It's impossible to summarize 16 years of musical creation in a few sentences; the only thing one can really say, is that KC have always been a curious band, whose members were continually replaced by others. We have worked together with a few major labels (Virgin, EMI etc.), but that one was a horrible time. They always tried to persuade us to play "pop music", precisely because those producers knew I like pop ... at least, the kind of pop that was made by the HYBRYDS, I hate easy-listening! The HYBRYDS make very stimulating pop music, because it's the result of different subcultures, such as rock, electronic, metal, folk and other styles. I didn't want to play standard pop, but those producers were ignorants, they didn't understand me. All kinds of music interest me, and I search for new influences in any genre.

BLACK: Next, I would like to ask you a very personal question. At some of your shows, I noticed you use video performances containing scenes of the Third Reich. Moreover, many songs of KC are entitled "Heldenplatz", "Birkenau" or the like.
I know of course that you like playing with German words. But why do you use this kind of movies and pictures, and why do you wear army clothes yourself?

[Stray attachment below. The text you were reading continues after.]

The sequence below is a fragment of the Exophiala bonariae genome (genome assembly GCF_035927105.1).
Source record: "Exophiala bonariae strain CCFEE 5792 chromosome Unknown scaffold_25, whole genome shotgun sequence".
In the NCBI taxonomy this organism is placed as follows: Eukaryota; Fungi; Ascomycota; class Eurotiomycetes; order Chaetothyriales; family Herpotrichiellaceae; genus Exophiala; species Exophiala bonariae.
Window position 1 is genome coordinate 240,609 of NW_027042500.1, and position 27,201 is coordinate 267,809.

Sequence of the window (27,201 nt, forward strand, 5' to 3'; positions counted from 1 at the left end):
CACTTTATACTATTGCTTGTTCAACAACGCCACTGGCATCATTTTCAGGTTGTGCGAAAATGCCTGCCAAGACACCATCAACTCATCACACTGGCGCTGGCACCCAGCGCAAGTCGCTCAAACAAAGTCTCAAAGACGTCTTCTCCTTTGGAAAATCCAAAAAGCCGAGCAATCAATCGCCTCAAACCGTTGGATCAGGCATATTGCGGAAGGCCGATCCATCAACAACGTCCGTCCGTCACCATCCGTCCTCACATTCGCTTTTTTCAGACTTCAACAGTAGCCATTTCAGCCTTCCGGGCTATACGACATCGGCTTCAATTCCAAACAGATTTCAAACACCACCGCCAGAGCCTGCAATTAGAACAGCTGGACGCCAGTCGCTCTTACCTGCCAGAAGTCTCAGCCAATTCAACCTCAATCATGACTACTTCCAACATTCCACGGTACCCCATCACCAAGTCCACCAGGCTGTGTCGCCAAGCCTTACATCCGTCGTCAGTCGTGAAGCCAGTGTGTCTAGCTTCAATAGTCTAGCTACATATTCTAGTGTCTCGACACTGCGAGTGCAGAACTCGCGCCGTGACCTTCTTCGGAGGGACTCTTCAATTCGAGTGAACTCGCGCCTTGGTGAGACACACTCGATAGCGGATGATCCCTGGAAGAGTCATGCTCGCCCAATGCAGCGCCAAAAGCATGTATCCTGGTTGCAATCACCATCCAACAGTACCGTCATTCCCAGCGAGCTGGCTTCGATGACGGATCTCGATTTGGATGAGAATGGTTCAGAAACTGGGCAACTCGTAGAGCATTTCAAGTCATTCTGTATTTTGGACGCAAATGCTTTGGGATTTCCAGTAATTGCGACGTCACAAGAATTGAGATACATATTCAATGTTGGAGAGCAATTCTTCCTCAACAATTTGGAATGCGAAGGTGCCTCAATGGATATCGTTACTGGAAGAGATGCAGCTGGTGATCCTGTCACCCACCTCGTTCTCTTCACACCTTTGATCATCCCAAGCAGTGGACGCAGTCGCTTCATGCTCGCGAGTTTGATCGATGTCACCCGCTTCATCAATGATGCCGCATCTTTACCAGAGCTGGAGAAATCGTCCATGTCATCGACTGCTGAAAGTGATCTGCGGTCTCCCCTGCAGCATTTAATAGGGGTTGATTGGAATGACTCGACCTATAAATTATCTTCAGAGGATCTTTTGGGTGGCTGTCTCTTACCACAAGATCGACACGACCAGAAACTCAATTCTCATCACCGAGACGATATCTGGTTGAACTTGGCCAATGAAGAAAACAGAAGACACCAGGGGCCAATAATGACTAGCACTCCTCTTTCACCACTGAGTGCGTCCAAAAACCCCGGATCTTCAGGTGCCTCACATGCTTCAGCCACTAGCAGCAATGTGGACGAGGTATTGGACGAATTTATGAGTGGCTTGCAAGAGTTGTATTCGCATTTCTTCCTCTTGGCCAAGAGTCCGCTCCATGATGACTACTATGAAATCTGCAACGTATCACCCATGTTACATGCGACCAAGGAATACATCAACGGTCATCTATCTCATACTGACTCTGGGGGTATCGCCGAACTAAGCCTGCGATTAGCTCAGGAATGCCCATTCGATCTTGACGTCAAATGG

ANGELO: So for, I've been asked this question in every interview I've had in the past, and I guess it will still be there for quite some time. I don't care talking about it, however, for we do indeed use a lot of pictures and impressions of the history of the Third Reich. The current line-up of KC consists of four persons, only three of which are present at our concerts. Furthermore, there's NANCY APPIAH, a black African woman. Nancy is not a Nazi, because that's rather difficult for an African, and Emilia and Simon are "red". About myself, I can't tell whether I'm a Nazi or not. That's why I actually wouldn't like to press the point of this question.

BLACK: Can you explain the themes of songs such as "Heldenplatz", "Für Immer" or "Twilight Fields" to us?
ANGELO: All of our songs contain a certain kind of "drama". They usually deal with pain and death. It's rather difficult to find a light in our music, for we live under terrible conditions, and our sound should reflect this grievous way of life. "Love" is another element we like "singing" about, that is, love... the burning fire pulsing close to the ruins of Europe. "Europe" too is constantly present in our music... yet an impossible Europe, based on decadence and splendour or lustre.